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visualization: All content tagged as visualization in NoSQL databases and polyglot persistence

Visualizing Algorithms

Mike Bostock:

Algorithms are a fascinating use case for visualization. To visualize an algorithm, we don’t merely fit data to a chart; there is no primary dataset. Instead there are logical rules that describe behavior. This may be why algorithm visualizations are so unusual, as designers experiment with novel forms to better communicate. This is reason enough to study them.

You are in for a BIG treat. Set aside at least 30 minutes to savor this article.

Original title and link: Visualizing Algorithms (NoSQL database©myNoSQL)

via: http://bost.ocks.org/mike/algorithms/


Play with data: Kinetica

Just wow!

Kinetica is a new app for visualizing and exploring data on tablets. Instead of forcing you to use a boring old spreadsheet, Kinetica lets you touch, sift, and play with your data in a physical environment. Each row of data becomes a circle that can be pulled like a magnet into charts, filtered through screens, and selectively highlighted.

Created by a team from Carnigie Mellon, Kinetica is an iPad app. The future of Tableau Software.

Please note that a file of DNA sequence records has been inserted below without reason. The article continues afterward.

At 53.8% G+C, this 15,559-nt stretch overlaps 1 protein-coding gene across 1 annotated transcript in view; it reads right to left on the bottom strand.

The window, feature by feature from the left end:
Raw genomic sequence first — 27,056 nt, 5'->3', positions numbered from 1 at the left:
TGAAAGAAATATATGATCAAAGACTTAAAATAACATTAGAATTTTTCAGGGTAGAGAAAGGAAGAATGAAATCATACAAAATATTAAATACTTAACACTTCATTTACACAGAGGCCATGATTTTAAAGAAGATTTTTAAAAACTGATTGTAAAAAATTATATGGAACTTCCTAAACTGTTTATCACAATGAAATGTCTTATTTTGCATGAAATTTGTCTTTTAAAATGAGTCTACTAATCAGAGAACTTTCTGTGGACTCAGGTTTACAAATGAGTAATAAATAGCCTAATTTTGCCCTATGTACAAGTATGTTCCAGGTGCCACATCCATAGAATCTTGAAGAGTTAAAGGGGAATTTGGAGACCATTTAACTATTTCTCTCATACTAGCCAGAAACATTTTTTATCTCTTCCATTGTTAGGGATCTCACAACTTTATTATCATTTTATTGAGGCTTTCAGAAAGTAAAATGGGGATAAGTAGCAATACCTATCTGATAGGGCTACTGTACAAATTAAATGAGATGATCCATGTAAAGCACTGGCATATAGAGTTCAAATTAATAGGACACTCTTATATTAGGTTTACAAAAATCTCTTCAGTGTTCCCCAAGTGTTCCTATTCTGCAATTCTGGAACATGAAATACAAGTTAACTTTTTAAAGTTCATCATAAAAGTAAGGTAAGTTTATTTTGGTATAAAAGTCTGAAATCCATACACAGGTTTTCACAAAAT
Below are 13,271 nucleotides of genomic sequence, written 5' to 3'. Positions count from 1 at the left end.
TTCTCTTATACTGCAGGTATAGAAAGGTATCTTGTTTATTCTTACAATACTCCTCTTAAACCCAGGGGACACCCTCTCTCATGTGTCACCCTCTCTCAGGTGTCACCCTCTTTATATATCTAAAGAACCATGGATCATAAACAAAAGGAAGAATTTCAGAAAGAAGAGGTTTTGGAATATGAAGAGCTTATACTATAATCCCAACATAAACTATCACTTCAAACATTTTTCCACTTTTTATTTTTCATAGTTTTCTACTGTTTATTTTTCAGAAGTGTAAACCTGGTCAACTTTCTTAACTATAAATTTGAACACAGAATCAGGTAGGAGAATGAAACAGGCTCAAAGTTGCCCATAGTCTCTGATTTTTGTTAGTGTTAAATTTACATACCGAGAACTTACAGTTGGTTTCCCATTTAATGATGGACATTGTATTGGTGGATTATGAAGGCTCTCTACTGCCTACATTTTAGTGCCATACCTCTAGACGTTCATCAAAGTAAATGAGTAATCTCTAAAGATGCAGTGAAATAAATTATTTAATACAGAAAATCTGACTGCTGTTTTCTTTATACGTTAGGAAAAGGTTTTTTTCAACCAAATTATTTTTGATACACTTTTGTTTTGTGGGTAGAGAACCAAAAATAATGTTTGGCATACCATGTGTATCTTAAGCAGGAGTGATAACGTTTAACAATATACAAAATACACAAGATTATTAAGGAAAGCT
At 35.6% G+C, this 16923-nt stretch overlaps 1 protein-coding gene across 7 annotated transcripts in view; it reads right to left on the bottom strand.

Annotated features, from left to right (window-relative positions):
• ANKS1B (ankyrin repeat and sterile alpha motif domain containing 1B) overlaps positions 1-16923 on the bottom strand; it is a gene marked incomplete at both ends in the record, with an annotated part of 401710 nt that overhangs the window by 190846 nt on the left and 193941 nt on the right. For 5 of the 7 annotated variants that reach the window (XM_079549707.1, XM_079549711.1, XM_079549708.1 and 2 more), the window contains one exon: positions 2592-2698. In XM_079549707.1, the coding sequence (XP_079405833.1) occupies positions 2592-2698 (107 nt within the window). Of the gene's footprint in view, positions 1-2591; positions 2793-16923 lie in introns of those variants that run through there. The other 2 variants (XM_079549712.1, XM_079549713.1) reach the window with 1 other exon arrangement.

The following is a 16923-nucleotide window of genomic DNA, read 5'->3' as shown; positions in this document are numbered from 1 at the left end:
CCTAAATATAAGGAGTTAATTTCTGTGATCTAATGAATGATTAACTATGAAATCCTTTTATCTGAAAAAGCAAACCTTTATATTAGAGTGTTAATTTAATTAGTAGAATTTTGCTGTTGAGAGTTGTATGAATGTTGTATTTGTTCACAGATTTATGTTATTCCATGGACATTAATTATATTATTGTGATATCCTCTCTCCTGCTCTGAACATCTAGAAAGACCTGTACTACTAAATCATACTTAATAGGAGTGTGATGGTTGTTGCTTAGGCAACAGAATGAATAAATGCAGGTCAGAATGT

Original title and link: Play with data: Kinetica (NoSQL database©myNoSQL)

via: http://vimeo.com/88702738


Some of my favorite data visualization resources

Pretty much everything that contains the words visualization and data in the title is getting my attention. Moreover so if it promises a list of resources that could help me learn a bit of the art of visualization. Aaron Cordova’s list contains books, sites, and tools:

Visualization is more art than science at this point, although some have used it enough to be able to identify successful techniques for various purposes. Most successful visualizations are perhaps more dependent upon the decision or task at hand than the actual original structure of the data.

Original title and link: Some of my favorite data visualization resources (NoSQL database©myNoSQL)

via: http://www.aaroncordova.com/2014/02/some-of-my-favorite-data-visualization.html


A Tour Through the Visualization Zoo

I’ve been looking for such a resource for quite a bit of time. Yesterday I’ve run into the article signed by Jeffrey Heer, Michael Bostock and Vadim Ogievetsky from Stanford University which provides:

A survey of powerful visualization techniques, from the obvious to the obscure.